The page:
My 15-point beat sheet is proving to be the secret weapon of storytellers everywhere.
One person explained the success of this and other Cat! tools by relating a key moment in the evolution of the sport of scuba diving.
That’s what I said when he told me.
But what my friend went on to explain makes total sense.
Up until the 1960s, he said, scuba diving was considered too intimidating for the average person. You had to be a Navy seal, or a millionaire, to participate. Then two guys developed what became known as the PADI method (Google for further info) that changed all that. Thereafter both grandmas and little kids could take a 30-minute lesson at Club Med and soon be in the swim. The method makes scuba diving open to everyone via its simplicity, and mostly — it takes the fear out of it!
That’s what Cat! has done. Screenwriting doesn’t have to be the Temple of Doom. You don’t have to be a Jedi Master to enjoy it. And Cat! does not boom at you with the stentorian warning of: You’ll never be good at this, consider yourself lucky to even be here!
We say: Welcome! Bien venu! Come on in!
The water’s fine!
In my now much-touted beat sheet, point #14, however, may seem a little too simple. I call it “Finale” and in the book I suggest you use it to finalize the arc of your hero and “sum up all your B, C, and D stories.” (Well, thanks a pantload, Blake!)
But in teaching Cat! classes these last two years (Happy Anniversary to those of you who began with me in Christmas 2005 — one of whom sold a big spec in 2007!), I realize I’ve had a little trick all along that I should have disclosed in the book.
I call it “The Five-Step Finale.” And I use it all the time.
For those of you wondering how to end your story, and what needs to get done in Act Three, try this:
Think of every Finale in terms of “storming the castle.”
Step 1: The hero, and the hero team, come up with a plan to “storm the castle” and “free the princess” who is “trapped in the tower.”
Step 2: The plan begins. The wall of the castle is broached. The heroes enter the Bad Guys’ fort. All is going according to plan.
Step 3: Finally reaching the tower where the princess is being kept, the hero finds… she’s not there! And not only that, it’s a trap! It looks like the Bad Guy has won.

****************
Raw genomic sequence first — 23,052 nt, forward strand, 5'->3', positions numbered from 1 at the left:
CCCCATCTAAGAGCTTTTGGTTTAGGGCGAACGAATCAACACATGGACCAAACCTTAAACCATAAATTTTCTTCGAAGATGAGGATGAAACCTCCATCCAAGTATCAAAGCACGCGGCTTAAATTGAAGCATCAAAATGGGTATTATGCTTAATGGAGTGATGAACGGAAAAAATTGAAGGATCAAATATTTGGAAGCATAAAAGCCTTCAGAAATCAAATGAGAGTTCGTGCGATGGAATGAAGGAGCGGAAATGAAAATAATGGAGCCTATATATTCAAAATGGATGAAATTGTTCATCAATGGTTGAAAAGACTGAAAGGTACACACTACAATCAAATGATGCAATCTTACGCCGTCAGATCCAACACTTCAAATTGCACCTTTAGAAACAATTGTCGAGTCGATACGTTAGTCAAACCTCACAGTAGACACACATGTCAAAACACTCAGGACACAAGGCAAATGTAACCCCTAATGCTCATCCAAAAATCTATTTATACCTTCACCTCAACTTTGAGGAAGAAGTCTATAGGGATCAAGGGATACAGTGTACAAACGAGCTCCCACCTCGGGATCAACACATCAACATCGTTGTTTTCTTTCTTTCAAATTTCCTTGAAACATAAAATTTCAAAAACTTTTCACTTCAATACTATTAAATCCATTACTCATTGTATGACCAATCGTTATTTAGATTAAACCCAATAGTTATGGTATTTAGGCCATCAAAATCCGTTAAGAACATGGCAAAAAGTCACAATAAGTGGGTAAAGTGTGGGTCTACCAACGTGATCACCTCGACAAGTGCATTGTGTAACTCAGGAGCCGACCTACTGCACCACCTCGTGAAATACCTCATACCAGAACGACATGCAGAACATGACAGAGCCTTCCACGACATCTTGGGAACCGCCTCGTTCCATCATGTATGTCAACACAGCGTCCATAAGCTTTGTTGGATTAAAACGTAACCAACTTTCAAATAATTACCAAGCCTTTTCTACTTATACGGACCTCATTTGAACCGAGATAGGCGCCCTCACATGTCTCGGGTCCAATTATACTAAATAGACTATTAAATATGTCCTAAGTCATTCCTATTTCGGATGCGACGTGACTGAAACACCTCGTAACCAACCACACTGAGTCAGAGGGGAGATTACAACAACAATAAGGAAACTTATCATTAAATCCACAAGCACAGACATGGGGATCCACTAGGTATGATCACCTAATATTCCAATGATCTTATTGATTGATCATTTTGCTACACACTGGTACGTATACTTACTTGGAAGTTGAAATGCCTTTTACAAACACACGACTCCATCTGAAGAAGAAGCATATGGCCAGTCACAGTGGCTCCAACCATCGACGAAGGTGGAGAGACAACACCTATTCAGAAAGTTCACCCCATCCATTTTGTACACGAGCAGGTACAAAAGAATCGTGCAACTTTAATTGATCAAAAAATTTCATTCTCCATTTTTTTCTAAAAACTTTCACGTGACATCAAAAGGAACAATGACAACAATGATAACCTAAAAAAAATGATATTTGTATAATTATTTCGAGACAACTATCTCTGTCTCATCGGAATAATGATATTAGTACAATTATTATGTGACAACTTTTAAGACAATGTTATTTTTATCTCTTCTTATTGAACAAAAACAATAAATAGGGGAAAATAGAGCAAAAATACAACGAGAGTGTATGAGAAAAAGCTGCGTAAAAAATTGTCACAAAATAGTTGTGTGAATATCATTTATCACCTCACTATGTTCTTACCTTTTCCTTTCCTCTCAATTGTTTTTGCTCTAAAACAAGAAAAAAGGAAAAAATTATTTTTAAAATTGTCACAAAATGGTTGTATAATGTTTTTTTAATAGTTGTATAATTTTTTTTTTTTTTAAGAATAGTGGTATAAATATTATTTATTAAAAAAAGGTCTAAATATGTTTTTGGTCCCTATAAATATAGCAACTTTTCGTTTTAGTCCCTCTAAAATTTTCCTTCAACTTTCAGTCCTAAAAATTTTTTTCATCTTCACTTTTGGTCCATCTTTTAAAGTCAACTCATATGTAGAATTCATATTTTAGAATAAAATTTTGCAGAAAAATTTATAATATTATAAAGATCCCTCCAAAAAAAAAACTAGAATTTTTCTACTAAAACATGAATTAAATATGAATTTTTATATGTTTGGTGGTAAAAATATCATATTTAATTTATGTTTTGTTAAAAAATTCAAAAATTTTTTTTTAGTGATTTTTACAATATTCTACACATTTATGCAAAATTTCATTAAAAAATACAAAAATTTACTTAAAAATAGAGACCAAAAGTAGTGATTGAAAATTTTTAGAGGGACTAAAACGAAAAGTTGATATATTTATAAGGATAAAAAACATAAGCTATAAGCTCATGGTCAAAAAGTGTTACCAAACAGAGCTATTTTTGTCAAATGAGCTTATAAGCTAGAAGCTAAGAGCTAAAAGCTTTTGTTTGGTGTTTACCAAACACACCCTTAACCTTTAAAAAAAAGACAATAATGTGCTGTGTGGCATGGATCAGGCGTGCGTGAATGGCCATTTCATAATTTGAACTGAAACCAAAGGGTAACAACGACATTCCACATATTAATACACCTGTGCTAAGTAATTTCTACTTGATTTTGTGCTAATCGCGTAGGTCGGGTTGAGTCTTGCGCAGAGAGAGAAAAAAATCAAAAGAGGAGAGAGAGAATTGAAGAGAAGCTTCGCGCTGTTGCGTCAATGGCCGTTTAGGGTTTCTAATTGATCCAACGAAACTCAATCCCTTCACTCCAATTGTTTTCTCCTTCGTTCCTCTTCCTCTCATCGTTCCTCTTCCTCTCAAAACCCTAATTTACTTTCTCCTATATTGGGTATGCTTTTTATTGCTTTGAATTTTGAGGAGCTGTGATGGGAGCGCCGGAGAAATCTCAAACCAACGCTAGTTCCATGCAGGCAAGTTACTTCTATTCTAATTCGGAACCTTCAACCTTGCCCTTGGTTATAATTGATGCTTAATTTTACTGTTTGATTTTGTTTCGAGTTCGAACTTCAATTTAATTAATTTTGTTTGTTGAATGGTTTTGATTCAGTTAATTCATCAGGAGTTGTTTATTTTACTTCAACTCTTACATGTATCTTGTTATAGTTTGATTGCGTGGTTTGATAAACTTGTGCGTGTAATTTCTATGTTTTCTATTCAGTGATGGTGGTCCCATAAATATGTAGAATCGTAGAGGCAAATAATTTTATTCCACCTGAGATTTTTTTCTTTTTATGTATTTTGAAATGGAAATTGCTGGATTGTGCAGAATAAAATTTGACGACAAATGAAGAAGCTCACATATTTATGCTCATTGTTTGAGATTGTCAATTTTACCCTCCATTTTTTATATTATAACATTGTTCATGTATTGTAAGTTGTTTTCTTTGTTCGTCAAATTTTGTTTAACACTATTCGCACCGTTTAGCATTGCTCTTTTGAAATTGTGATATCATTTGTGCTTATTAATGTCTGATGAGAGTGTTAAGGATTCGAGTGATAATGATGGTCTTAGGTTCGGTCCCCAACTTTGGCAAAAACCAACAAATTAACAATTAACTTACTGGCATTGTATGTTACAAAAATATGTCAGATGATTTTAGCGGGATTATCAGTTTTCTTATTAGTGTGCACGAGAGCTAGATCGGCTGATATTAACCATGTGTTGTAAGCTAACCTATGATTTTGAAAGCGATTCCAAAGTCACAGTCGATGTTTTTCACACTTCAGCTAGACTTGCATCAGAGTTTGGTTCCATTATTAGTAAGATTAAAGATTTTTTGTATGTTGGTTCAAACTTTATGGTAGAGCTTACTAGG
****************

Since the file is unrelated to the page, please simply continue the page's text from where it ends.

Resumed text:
Step 4: The hero now has to come up with a new plan. And it’s all part and parcel of the overall transformation of the hero and his need to “dig deep down” to find that last ounce of strength (i.e., faith in an unseen power) to win the day.
Step 5: Thinking on the fly, and discovering his best self, the hero executes the new plan, and wins! Princess freed, friends avenged, Bad Guy sent back to wherever Bad Guys go when they are defeated (Two Bunch Palms?) — our hero has triumphed.
This 5-step sequence can be seen in Gladiator, Die Hard, Star Wars, and recently in Enchanted. But in truth it is the basis of many finales. It doesn’t have to be an action hero or involve a castle to work. But it’s a quick way to find what your story is really about! As I say in the article I wrote for Writers Store called “The Moment of Clarity,” all stories are about being touched by the transforming power of the divine, and the Five-Step Finale is a quick and easy way to synthesize that.
Try it and see! And happy scuba diving! I mean… screenwriting!
p.s. Saw I Am Legend Friday at The Grove in Los Angeles! And there is a moment right up front when star Will Smith actually saves a cat! (Even though the cat is the lion cub of a predator who wants the deer good Will is hunting, it’s in there for only one reason: to show why we should like the hero!) So here’s the deal, if you go to I Am Legend this Christmas, I want all Cat! fans upon seeing this beat to yell out as loudly as you can: “Save the cat!” Please write and tell me in this comment section how it goes. And btw, refunds will be happily provided by moi if this causes you to be kicked out of the theater!
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